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The Ups and Downs of EMS

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That’s a Rap
Fire Department New York (FDNY) paramedic Farooq Muhammad, EMT-P, is full of surprises. His latest feat, a rap video titled “EMS Anthem”—a follow-up to the highly acclaimed EMS rap, “Call 911”—debuted May 21 at this year’s FDNY EMS Week EMT/Paramedic Competition.

“It took a lot of time and effort to sit down, think of the lyrics, rehearse them and record at the studio,” says Muhammad. “But it’s something I can pull off, so why not use those skills in a way that can get EMS the recognition it deserves, not just FDNY EMS, but EMS all across the country.”

In both videos, Muhammad portrays a day in the life of a New York City EMS provider. “Anthem” depicts Muhammad going about a regular day, responding to an asthmatic patient, a pedestrian struck, a cardiac arrest, a shooting victim and a chest pain patient.

“Putting to music lyrics that reflect what it is we as EMS professionals do and making it personal with an FDNY flavor instantaneously instills a feeling a pride,” says John Peruggia, chief of EMS for FDNY.

Thumbs Up to Muhammad for using his creativity to promote his personal mission: to show the public what EMS does and to reinforce to providers the value of their jobs and their bravery in performing them.

Saving One of Their Own
As chief executive officer of Gunnison Valley (Colo.) Hospital (GVH), Randy Phelps has spent countless hours and dollars supporting the hospital’s EMS department. In the early morning hours of March 20, those efforts paid off for him as three of his EMS medics saved his life.

Minutes after Phelps’s wife called 9-1-1, police officers and GVH medics arrived to their Gunnison home. The medics found Phelps in cardiac arrest, resuscitated him, transported him to GVH and assisted in his airlift to a hospital with a special cardiac unit.

Bryan Hess, GVH’s EMS director, says his team didn’t initially know who their patient was, but after a short time, they recognized his face.

As for how Hess and the medics are using the intra-office life-saving situation to their advantage, Hess says he doesn’t have much to ask for.

 “He’s been really supportive of my department,” Hess says, citing Phelps’ work in getting grants and approval of new equipment for their ambulances.

A few weeks later, Phelps returned to work. “It gives me a great deal of satisfaction to know that the efforts of countless people can save a life, because they certainly saved mine,” says Phelps.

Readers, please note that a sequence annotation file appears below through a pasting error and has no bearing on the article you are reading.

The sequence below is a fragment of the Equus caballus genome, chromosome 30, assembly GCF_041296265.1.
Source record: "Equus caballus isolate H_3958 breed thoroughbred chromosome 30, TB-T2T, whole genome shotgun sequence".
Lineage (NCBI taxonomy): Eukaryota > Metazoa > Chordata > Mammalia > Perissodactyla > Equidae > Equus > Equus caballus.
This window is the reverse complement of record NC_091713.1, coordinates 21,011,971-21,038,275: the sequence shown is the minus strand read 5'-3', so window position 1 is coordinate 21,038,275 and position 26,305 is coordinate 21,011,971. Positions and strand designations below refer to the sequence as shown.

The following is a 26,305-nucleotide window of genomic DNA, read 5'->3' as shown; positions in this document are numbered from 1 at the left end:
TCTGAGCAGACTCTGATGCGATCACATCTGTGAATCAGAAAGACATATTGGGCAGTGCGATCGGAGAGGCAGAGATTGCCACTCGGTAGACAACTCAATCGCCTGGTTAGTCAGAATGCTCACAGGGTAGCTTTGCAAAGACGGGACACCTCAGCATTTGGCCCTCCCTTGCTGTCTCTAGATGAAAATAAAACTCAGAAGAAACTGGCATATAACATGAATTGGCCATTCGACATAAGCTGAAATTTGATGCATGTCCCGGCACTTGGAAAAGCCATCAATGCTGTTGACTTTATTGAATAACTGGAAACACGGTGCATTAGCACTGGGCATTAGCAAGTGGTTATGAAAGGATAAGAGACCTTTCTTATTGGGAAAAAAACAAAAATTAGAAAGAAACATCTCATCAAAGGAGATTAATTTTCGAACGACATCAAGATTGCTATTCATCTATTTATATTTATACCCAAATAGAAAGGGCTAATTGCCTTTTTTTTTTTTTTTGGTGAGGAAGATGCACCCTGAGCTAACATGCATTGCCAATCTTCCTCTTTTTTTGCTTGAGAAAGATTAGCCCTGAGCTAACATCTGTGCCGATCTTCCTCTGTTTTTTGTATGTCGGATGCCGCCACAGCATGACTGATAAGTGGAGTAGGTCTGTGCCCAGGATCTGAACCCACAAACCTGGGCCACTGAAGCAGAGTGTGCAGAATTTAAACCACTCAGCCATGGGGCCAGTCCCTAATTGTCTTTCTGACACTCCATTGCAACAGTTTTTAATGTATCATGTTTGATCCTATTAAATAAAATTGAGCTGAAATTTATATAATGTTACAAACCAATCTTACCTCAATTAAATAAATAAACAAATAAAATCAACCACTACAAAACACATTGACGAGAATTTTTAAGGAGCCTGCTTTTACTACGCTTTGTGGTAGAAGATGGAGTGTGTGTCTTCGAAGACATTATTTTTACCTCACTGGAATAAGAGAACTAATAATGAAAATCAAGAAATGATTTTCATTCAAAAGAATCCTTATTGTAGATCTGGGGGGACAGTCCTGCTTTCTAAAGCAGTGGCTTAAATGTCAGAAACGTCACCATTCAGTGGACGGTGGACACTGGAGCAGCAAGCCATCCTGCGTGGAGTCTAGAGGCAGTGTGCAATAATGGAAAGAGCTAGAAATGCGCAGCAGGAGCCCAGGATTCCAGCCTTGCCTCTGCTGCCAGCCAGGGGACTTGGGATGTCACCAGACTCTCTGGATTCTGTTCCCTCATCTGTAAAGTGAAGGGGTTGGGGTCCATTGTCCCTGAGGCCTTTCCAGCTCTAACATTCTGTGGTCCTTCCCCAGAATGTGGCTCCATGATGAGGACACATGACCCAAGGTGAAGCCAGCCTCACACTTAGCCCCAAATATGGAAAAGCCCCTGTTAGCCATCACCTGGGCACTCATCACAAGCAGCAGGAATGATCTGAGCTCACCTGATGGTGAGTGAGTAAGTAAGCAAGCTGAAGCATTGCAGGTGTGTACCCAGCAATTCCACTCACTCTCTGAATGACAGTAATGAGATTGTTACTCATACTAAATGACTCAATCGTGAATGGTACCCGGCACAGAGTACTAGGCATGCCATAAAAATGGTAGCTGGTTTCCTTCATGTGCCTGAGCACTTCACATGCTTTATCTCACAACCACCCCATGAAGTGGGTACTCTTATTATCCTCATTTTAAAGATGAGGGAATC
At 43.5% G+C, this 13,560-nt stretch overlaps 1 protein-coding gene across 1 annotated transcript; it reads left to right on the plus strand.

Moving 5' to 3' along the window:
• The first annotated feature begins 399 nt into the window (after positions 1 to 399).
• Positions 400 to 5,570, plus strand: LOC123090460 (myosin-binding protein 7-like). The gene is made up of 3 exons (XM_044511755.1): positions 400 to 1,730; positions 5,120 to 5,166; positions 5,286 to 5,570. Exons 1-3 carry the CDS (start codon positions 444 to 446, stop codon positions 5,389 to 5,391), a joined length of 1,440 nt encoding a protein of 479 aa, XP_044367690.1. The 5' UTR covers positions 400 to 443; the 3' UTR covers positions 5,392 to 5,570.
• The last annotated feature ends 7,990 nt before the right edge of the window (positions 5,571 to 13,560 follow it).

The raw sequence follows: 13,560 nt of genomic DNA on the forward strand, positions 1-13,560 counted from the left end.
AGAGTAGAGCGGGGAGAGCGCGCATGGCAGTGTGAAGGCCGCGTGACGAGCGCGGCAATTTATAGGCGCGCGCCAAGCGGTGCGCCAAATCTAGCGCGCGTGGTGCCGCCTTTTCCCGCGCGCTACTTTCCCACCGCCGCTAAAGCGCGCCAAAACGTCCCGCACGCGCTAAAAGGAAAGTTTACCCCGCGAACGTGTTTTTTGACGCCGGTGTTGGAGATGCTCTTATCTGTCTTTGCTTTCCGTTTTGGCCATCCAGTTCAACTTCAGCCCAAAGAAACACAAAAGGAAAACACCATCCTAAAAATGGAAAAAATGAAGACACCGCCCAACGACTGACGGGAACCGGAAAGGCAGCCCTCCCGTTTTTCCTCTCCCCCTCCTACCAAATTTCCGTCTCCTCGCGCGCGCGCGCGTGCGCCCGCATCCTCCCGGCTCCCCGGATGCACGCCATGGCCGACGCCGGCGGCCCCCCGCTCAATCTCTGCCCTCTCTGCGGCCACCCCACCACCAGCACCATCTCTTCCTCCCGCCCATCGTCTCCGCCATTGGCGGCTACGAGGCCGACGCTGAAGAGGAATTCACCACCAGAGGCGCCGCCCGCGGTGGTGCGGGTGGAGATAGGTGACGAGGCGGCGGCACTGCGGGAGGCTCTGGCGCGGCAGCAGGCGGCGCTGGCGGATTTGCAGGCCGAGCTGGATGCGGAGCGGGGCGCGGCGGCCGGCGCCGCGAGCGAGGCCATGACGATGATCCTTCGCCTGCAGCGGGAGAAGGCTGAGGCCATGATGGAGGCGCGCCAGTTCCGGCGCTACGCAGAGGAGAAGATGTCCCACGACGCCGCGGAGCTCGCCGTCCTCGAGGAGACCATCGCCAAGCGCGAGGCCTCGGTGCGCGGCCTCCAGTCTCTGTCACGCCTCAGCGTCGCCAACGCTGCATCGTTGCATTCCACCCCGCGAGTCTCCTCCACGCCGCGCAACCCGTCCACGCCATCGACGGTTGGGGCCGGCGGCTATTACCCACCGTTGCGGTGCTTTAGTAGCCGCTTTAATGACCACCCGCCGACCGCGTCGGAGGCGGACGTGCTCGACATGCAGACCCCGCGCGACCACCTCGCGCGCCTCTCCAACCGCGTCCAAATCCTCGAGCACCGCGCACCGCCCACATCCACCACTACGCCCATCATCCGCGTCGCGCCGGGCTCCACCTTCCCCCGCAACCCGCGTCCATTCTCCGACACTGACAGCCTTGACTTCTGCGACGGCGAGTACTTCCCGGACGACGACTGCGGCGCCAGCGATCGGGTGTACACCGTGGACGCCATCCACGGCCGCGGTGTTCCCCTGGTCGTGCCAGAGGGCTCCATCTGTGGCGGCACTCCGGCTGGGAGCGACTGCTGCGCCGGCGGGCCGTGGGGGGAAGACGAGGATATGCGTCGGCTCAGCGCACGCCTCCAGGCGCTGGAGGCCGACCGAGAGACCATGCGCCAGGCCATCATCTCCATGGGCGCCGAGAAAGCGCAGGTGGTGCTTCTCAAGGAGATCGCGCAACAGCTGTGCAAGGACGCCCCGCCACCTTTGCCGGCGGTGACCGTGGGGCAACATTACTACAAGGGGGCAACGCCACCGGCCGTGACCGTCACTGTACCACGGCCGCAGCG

About Time
TIME Magazine’s annual list of the most influential people has the usual assortment of world leaders, scientists and celebrities. But in 2010, a paramedic joined its list as one of the world’s top heroes.

Haitian Prime Minister Jean-Max Bellerive singled out Toronto paramedic Rahul Singh and his GlobalMedic NGO, writing in TIME that they “greatly restored my faith in the fellowship of humanity.”

 Just days after January’s earthquake, Singh and other GlobalMedic volunteers arrived in Haiti. Singh is most proud of making about a million liters of water potable per week in addition to offering first aid.

 “I think it is cool, but it’s not a personal honor,” Singh says. “Although I am the one on the list, it’s not my actions, it’s the combined actions of all the men and women that do emergency work and volunteer for our service to go overseas to save lives.”

The honor is rewarding to Singh, however, because it raises the profile of paramedics, who are often overshadowed by firefighters and police officers.

GlobalMedic currently has volunteers providing medical aid across the globe. They’re even clearing mines and ordnance in the Gaza Strip, Angola and Chad. Soon they’ll be in Afghanistan.

Safety First
Following a statewide trend, ambulance crews in Wausau, Wis., are limiting the use of lights and sirens on calls to avoid traffic collisions when lives aren’t in jeopardy. Although some calls demand lights-and-siren responses, not all calls require the same level of urgency.

Interim director for the Wisconsin EMS Association Todd Williams says lights and sirens are meant to alert other motorists to move out of an ambulance’s path. Although emergency departments must adhere to the Department of Transportation’s rules of the road, they also have the ability to set their own policies regarding acceptable speeds for lights-and-sirens responses, Williams says.

The patient’s care is a priority, but the safety of emergency responders and motorists comes first, says Schofield (Wis.) Fire Department Assistant Fire Chief Rob Bowen. “If we can’t get there safely, we can’t do the patient any good,” Bowen says.

Thumbs Up to Wausau crews for taking the long view when it comes to safety. JEMS
 This originally appeared in the July 2010 issue of JEMS as “Last Word: The ups and downs of EMS.”



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